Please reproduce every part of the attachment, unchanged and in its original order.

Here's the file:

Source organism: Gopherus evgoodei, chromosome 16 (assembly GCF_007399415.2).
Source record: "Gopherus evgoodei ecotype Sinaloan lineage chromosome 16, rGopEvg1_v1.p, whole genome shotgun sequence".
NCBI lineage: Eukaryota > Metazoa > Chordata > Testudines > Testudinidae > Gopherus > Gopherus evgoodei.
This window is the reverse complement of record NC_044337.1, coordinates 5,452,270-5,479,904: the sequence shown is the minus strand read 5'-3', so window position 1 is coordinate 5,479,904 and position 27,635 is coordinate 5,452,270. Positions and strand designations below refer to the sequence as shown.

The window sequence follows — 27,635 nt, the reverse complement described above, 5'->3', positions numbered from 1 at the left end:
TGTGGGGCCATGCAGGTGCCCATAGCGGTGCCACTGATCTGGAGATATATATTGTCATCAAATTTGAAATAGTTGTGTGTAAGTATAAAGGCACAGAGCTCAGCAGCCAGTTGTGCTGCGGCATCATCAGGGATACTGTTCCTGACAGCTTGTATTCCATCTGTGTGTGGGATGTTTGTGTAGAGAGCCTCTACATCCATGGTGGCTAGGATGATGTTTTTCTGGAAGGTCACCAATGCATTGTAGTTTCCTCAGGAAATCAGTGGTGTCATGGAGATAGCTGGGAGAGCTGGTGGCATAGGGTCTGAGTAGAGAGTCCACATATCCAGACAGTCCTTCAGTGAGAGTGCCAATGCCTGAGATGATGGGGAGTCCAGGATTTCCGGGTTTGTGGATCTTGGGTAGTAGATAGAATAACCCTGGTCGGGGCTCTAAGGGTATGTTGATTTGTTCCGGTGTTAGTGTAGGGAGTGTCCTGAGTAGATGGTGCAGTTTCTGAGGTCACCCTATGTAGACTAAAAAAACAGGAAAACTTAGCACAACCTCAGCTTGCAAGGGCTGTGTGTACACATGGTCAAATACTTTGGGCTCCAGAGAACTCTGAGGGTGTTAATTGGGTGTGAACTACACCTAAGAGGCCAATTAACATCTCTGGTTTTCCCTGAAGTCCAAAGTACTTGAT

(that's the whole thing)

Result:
Source organism: Gopherus evgoodei, chromosome 16 (assembly GCF_007399415.2).
Source record: "Gopherus evgoodei ecotype Sinaloan lineage chromosome 16, rGopEvg1_v1.p, whole genome shotgun sequence".
NCBI lineage: Eukaryota > Metazoa > Chordata > Testudines > Testudinidae > Gopherus > Gopherus evgoodei.
This window is the reverse complement of record NC_044337.1, coordinates 5,452,270-5,479,904: the sequence shown is the minus strand read 5'-3', so window position 1 is coordinate 5,479,904 and position 27,635 is coordinate 5,452,270. Positions and strand designations below refer to the sequence as shown.

The window sequence follows — 27,635 nt, the reverse complement described above, 5'->3', positions numbered from 1 at the left end:
TGTGGGGCCATGCAGGTGCCCATAGCGGTGCCACTGATCTGGAGATATATATTGTCATCAAATTTGAAATAGTTGTGTGTAAGTATAAAGGCACAGAGCTCAGCAGCCAGTTGTGCTGCGGCATCATCAGGGATACTGTTCCTGACAGCTTGTATTCCATCTGTGTGTGGGATGTTTGTGTAGAGAGCCTCTACATCCATGGTGGCTAGGATGATGTTTTTCTGGAAGGTCACCAATGCATTGTAGTTTCCTCAGGAAATCAGTGGTGTCATGGAGATAGCTGGGAGAGCTGGTGGCATAGGGTCTGAGTAGAGAGTCCACATATCCAGACAGTCCTTCAGTGAGAGTGCCAATGCCTGAGATGATGGGGAGTCCAGGATTTCCGGGTTTGTGGATCTTGGGTAGTAGATAGAATAACCCTGGTCGGGGCTCTAAGGGTATGTTGATTTGTTCCGGTGTTAGTGTAGGGAGTGTCCTGAGTAGATGGTGCAGTTTCTGAGGTCACCCTATGTAGACTAAAAAAACAGGAAAACTTAGCACAACCTCAGCTTGCAAGGGCTGTGTGTACACATGGTCAAATACTTTGGGCTCCAGAGAACTCTGAGGGTGTTAATTGGGTGTGAACTACACCTAAGAGGCCAATTAACATCTCTGGTTTTCCCTGAAGTCCAAAGTACTTGAT